FILM REVIEW – MARY POPPINS RETURNS. With Emily Blunt, Lin-Manuel Miranda, Ben Whishaw, Meryl Streep, Emily Mortimer. Written by David Magee. Directed by Rob Marshall. Rated PG for some mild thematic elements and brief action. 130 minutes.
Sometimes it’s best to leave well enough alone. “Mary Poppins” (1964) is a classic family film with an iconic performance by Julie Andrews, a memorable (if sugary) score, and a landmark sequence mixing live action and animation. Yet as the Disney studios have been mining their legacy features and turning them into live action films – with “Dumbo,” “Aladdin,” “The Lion King” and “Lady and the Tramp” all scheduled for release next year – they’re stuck on “Mary Poppins.”
First came “Saving Mr. Banks,” a somewhat fictionalized version of how Walt Disney persuaded author P.L. Travers to let him have the film rights to her books, and now we have MARY POPPINS RETURNS which is less than a sequel than a muddled attempt to clone the elements of the original film. Children (and adults who haven’t seen the original in years) may find it entertaining, but anyone who knows the original can’t help but notice how desperately it tries to capture the magic.
It’s a number of years later and Michael Banks (Ben Whishaw) is all grown up and employed at the bank where his father once worked. A widower, he has his hands full with financial problems and being a loving-but-not-very-attentive father to his two children. That’s when Mary Poppins arrives, and the casting of Emily Blunt may be the best thing about the movie. As did Andrews, Blunt conveys that Poppins may be fantastical, but is otherwise a no-nonsense nanny who expects who charges to toe the line even when having their adventures.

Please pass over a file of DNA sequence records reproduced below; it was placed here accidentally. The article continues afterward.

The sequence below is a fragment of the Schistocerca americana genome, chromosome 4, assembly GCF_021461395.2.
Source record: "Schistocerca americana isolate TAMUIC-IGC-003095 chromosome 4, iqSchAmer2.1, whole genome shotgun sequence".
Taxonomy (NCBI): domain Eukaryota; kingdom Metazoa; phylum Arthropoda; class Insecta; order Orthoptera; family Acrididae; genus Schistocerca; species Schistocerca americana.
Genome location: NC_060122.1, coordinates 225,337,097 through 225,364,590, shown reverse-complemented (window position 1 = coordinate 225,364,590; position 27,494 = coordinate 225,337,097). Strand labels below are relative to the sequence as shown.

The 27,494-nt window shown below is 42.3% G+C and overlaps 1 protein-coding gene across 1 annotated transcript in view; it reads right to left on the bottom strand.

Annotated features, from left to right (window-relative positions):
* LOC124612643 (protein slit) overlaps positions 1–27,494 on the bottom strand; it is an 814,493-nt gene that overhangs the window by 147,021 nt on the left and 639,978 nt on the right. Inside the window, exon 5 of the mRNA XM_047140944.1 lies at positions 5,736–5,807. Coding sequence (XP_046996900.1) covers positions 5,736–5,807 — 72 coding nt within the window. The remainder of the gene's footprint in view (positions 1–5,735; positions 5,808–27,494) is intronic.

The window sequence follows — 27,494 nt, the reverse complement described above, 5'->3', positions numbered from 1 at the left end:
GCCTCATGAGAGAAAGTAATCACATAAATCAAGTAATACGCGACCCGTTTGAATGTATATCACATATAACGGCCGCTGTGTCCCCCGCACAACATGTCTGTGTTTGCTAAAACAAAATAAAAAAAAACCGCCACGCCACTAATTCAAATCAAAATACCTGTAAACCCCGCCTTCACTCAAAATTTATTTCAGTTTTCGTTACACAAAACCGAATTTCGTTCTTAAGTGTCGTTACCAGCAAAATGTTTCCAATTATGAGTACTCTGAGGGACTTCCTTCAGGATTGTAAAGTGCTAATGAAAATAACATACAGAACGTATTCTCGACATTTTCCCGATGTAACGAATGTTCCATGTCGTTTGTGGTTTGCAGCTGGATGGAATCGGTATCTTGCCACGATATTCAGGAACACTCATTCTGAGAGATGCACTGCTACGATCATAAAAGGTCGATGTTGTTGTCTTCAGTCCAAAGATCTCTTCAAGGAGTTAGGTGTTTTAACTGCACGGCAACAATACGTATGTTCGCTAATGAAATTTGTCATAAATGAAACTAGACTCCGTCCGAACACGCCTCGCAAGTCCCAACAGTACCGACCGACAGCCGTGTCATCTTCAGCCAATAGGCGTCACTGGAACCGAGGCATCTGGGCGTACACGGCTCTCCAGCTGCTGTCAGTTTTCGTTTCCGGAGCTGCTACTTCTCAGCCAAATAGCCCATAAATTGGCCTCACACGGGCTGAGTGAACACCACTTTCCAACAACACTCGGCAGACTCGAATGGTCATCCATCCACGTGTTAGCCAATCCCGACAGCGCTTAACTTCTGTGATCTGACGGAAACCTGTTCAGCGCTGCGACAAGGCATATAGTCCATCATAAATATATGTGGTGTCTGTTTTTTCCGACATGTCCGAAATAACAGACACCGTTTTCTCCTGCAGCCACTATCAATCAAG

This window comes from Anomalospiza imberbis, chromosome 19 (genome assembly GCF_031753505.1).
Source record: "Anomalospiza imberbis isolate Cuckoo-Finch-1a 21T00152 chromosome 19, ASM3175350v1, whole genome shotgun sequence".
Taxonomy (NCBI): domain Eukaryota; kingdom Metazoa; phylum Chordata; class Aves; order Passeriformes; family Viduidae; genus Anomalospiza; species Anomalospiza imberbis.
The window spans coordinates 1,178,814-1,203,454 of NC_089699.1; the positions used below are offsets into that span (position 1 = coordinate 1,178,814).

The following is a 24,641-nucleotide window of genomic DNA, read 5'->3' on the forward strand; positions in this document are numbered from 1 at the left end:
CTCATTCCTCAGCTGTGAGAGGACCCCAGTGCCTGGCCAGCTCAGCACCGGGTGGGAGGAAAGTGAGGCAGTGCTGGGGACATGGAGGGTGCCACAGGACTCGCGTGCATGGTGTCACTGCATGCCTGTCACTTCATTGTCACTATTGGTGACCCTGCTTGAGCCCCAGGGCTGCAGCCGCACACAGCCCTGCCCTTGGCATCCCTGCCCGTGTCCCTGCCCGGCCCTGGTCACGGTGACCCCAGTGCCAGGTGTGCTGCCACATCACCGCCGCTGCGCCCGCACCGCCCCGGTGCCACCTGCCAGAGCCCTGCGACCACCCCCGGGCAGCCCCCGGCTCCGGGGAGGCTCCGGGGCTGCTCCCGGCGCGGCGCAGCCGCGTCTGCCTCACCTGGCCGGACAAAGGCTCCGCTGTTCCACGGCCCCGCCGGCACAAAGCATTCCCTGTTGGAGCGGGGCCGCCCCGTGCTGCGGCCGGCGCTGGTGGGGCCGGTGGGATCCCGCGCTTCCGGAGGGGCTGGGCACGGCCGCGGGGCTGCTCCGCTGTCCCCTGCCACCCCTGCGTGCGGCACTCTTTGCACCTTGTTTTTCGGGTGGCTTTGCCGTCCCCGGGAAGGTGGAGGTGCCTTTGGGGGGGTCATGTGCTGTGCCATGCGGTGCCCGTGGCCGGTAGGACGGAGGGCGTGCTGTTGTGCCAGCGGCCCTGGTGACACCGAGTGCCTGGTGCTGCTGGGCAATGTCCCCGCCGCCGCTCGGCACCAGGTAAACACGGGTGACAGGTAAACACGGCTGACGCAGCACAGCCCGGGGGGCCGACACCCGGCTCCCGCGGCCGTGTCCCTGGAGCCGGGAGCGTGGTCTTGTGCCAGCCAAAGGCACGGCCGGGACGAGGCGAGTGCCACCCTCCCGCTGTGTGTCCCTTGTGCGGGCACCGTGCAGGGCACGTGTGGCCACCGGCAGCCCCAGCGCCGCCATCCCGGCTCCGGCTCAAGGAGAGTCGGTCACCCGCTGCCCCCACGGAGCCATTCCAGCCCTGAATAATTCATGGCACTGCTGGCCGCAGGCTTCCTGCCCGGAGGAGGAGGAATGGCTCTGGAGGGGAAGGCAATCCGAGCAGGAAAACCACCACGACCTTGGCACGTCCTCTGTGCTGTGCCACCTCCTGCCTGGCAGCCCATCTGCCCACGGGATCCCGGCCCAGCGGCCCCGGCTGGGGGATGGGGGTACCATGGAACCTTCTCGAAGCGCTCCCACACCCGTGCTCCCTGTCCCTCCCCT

However, Lin-Manuel Miranda is no Dick Van Dyke, and his Jack, a lamplighter, grates with an overbearing performance that the filmmakers apparently intended to be endearing. As Banks tries to find papers that will allow him to keep him home against the evil plotting of his boss (Colin Firth), the children join Mary and Jack in variations of the key scenes from the 1964 film, including an utterly joyless animated sequence and Meryl Streep popping in this film’s variation of the Ed Wynn scene where his laughter caused him to float. In the case of Streep’s character Topsy, she periodically has to live life upside down.
It’s doubtful any of the songs will stick in your head the way “A Spoonful of Sugar,” “Supercalifragilisticexpialdocious,” “Chim Chim Cheree,” or “Let’s Go Fly a Kite” have. Indeed, the film’s attempt to recapture the kite flying finale with a scene where the characters float in the sky with balloons shows just how thin the efforts were to harness the original’s charms. One of the few moments that works – more as nostalgia than on the merits – is the appearance of Van Dyke, who turned 93 this month, as the senior executive of the bank, the son of the character he played with considerably more old age make-up back in 1964.
“Mary Poppins Returns” may provide some diversion for families during the holiday season, but it’s little more than a footnote to a classic movie.•••
Daniel M. Kimmel is a veteran movie critic and author of a host of film-related books. His new novel, Father of the Bride of Frankenstein, will be released in January. He is the 2018 recipient of the Skylark Award given by the New England Science Fiction Association. He lives in Somerville, Massachusetts.